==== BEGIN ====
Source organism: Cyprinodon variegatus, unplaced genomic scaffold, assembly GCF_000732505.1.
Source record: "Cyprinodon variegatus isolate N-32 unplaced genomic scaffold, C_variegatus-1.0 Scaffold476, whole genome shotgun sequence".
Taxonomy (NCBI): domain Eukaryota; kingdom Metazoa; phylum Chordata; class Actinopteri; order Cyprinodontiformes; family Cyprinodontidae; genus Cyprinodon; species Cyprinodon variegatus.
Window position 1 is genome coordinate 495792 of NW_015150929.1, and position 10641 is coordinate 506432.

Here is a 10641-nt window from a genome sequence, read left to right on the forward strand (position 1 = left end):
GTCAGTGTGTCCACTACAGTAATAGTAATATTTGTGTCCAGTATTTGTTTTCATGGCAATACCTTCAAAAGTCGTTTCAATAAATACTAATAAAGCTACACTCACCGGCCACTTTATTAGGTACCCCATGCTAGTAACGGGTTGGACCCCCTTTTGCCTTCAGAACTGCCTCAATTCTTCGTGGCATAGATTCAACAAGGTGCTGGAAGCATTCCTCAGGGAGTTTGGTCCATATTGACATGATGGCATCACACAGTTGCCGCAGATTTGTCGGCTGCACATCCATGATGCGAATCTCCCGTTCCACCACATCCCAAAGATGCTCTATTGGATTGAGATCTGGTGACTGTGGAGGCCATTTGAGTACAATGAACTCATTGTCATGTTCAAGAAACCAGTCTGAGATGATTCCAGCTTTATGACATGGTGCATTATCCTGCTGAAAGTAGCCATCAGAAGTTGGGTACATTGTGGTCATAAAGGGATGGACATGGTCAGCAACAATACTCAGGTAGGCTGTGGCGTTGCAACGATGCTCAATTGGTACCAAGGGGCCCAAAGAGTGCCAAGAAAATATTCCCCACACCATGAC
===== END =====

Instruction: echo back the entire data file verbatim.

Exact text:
Source organism: Cyprinodon variegatus, unplaced genomic scaffold, assembly GCF_000732505.1.
Source record: "Cyprinodon variegatus isolate N-32 unplaced genomic scaffold, C_variegatus-1.0 Scaffold476, whole genome shotgun sequence".
Taxonomy (NCBI): domain Eukaryota; kingdom Metazoa; phylum Chordata; class Actinopteri; order Cyprinodontiformes; family Cyprinodontidae; genus Cyprinodon; species Cyprinodon variegatus.
Window position 1 is genome coordinate 495792 of NW_015150929.1, and position 10641 is coordinate 506432.

Here is a 10641-nt window from a genome sequence, read left to right on the forward strand (position 1 = left end):
GTCAGTGTGTCCACTACAGTAATAGTAATATTTGTGTCCAGTATTTGTTTTCATGGCAATACCTTCAAAAGTCGTTTCAATAAATACTAATAAAGCTACACTCACCGGCCACTTTATTAGGTACCCCATGCTAGTAACGGGTTGGACCCCCTTTTGCCTTCAGAACTGCCTCAATTCTTCGTGGCATAGATTCAACAAGGTGCTGGAAGCATTCCTCAGGGAGTTTGGTCCATATTGACATGATGGCATCACACAGTTGCCGCAGATTTGTCGGCTGCACATCCATGATGCGAATCTCCCGTTCCACCACATCCCAAAGATGCTCTATTGGATTGAGATCTGGTGACTGTGGAGGCCATTTGAGTACAATGAACTCATTGTCATGTTCAAGAAACCAGTCTGAGATGATTCCAGCTTTATGACATGGTGCATTATCCTGCTGAAAGTAGCCATCAGAAGTTGGGTACATTGTGGTCATAAAGGGATGGACATGGTCAGCAACAATACTCAGGTAGGCTGTGGCGTTGCAACGATGCTCAATTGGTACCAAGGGGCCCAAAGAGTGCCAAGAAAATATTCCCCACACCATGAC